Bring the Troops Home Now/Support the Troops

Louis Proyect lnp3 at panix.com
Thu Jul 24 08:09:44 MDT 2003


DMS wrote:
> 1. The anti-war movement neither precipitated the withdrawal
> of US troops nor did it shorten the war in Vietnam.  Self-
> aggrandizing delusion is a narcissistic disorder.  The
> precipitating force behind the anti-war movement's leap
> in popularity, the opening of the Paris peace talks, the
> suspension of bombing, LBJ's withdrawal from the election,
> disengagement of US ground forces was simply that the US
> HAD LOST CONTROL OF THE BATTLEFIELD.

But that's not what the NLF and the North Vietnamese government said.
They said repeatedly that the antiwar demonstrations were very important
to their struggle. When I was interviewed by the BBC, I had no time to
get into this but one of the big differences between Vietnam and Iraq is
the utter failure of the Ba'athist Party/Movement, both before the war
and now, to build ties with progressive forces in the west. More to the
point, this is a government that had very little sense of public
relations of any sort. The Minister of Information was proof of that.
The Serbs were not much better, for that matter.

By contrast, the Cubans, the ANC, the FSLN and the FMLN were far more
adroit. Of course, all this is rooted in class.

> Despite the physical destruction of NLF/PRG forces,
> a destruction that took years to recover from, the TET
> offensive was the watershed event as it proved that
> loss of control of the battlefield.  Coupled with the
> siege of Khe Sanh (I don't want no damn Dienbienphu, said LBJ)
> the battle of Hue, and the extended combat in the
> Cholon district of Saigon, the TET offensive made very
> clear just who had the initiative and who could withstand
> the costs of combat.

But this is not true at all. The Tet offensive was very, very costly to
the NLF. It was never able to take the intiative after this. The main
gain was political. It demonstrated to the world that the USA was not in
control of the situation. As it turned out, the initiative did pass to
the revolutionary side but only to the North Vietnamese fighters who
began to figure more prominently after Tet.

> 2. BTTHN was the slogan of recuperation for US capitalism as
> it said more than nothing about the class nature of the war,
> smothering instead any such discussion in sympathy, patriotism,
> sharing the pain of "our troops."

Bring the Troops Home Now was a slogan of recuperation for US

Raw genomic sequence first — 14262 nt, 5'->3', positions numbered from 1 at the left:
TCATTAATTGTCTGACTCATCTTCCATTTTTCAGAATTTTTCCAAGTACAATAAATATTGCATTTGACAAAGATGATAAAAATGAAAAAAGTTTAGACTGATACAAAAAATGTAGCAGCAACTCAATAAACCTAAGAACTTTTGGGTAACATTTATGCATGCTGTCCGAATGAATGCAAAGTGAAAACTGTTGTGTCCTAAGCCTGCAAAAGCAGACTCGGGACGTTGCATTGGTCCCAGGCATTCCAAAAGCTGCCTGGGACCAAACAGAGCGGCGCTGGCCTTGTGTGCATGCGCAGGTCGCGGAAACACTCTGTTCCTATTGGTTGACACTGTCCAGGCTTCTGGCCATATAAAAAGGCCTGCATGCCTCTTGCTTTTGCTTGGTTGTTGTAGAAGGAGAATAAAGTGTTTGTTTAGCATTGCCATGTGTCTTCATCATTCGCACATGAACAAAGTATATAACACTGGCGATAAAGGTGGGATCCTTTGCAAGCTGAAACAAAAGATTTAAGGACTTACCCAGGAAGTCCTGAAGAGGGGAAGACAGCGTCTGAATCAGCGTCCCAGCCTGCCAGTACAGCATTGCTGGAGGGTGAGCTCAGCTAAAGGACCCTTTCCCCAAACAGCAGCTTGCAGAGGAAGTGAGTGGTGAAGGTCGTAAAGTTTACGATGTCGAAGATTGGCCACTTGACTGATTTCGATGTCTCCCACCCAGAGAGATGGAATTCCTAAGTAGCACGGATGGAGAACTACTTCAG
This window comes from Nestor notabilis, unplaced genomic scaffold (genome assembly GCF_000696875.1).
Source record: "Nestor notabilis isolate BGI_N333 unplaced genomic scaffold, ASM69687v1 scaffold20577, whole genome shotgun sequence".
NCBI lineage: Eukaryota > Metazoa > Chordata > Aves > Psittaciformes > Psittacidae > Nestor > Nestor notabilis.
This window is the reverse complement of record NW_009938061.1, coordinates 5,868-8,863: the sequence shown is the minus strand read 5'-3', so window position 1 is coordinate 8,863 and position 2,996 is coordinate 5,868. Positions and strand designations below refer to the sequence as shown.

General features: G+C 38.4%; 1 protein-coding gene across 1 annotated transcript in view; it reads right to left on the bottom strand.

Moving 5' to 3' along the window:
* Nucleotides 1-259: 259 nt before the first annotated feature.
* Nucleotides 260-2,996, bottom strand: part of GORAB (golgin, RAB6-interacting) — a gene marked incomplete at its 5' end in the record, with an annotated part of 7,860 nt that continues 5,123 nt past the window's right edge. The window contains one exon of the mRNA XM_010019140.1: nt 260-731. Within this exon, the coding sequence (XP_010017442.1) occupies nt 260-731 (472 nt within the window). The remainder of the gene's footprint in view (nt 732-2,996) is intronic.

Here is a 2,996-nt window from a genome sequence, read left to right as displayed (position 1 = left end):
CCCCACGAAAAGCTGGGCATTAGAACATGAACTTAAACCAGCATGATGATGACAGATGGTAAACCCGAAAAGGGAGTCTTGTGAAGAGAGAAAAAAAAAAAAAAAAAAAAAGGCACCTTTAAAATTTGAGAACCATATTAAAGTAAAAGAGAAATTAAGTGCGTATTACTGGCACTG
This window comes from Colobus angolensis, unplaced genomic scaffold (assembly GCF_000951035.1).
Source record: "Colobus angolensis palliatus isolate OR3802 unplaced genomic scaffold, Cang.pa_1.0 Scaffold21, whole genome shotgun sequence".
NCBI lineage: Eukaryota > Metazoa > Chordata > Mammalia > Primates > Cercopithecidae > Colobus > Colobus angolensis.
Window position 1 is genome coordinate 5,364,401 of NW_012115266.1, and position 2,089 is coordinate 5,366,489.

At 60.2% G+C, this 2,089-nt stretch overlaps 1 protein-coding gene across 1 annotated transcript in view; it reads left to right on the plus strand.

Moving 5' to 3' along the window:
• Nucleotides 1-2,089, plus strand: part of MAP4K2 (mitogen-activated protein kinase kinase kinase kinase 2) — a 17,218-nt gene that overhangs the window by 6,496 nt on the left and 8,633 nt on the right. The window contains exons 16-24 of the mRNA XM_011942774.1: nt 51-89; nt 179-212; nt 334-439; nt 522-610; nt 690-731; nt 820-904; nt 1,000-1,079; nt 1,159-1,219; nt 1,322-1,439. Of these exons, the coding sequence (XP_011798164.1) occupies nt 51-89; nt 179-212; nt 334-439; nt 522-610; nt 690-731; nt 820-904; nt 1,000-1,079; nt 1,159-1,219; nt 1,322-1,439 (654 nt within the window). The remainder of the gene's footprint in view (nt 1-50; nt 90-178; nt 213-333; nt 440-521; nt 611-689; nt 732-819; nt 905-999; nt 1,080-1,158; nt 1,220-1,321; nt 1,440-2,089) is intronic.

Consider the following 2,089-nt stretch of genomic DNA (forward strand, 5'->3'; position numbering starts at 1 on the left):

capitalism? That's odd. Not a single Senator favored immediate
withdrawal, or this slogan which was simply a popularization. Every
candidate for president in both parties favored some kind of
Vietnamization, or occupation by the UN, etc. In other words, the same
kind of divisions that exist today between Moveon.org/Howard Dean
existed back then. Our goal should be to draw as many activists as
possible under the slogans like OUT NOW, END THE OCCUPATION or BRING THE
TROOPS HOME NOW. There is *no other slogan* that makes sense.

> 3. The significance of the anti-war movement, its importance,
> was certainly not achieved in BTTHN as the war raged on with
> a staggering human toll.  That is a historical fact. The
> significance of the anti-war movement, as with all protest
> movements, is in WHAT IT MIGHT HAVE BECOME. What it might have
> become requires posing the issue in class terms, devoid of
> a shred of patriotism.  Individual sympathies are perfectly
> appropriate for individuals in discussion about individuals
> in distress.  That doesn't change the class origins of the
> distress and what the tactical, strategic, programmatic
> response must be to relieve the distress collectively.

Unfortunately, 95 percent of the demonstrators had no understanding
whatsover of the Marxist term "class". Most were politically
unsophisticated students or working people who thought that they were
"middle class" in terms of income as learned in Sociology 101. Side by
side, there was a possibility for the growth of a socialist movement
that was based on class, but that promise was destroyed by sectarianism.

> 4. Would anyone here who supports "Support OUR Troops, Bring
> Them Home Now" advocate that slogan for the British Army in
> Ireland?  For the British Army in the Malvinas?  For the US
> SOGs in Colombia, Venezuela, Jordan, Iran?  Support our
> terrorists, bring them home now... so what?  So they can teach
> at the school of the Americas?  IF the response is that there
> is a difference between the SOGs and the rank and file of the
> infantry, what is that difference?  It's a class difference
> and so we ought to speak clearly to those class distinctions
> and avoid all obsuring notions of patriotism, etc.

If 500,000 people showed up in Washington, DC on October 25th under the
banner "Support OUR Troops, Bring Them Home Now" led by a contingent of
active duty servicemen in uniform just returned from Iraq, you're darn
tootin' I'd advocate that. It was demonstrations just like that in 1971
that began to turn the tide of opinion against continuing the war in
Vietnam. It doesn't matter that you say, "Support Our Troops". Social
patriotism is really about *support* for the occupation under leftish
rhetoric and nothing else. We will have that battle on our hands with
forces like moveon.org and the Nation Magazine. Let's not be confused
about who our true ideological adversaries are. If you can put together
a massive coalition that can turn out the numbers we saw before the war
broke out, we *can* make a difference, especially in light of the
growing disillusionment with the war.



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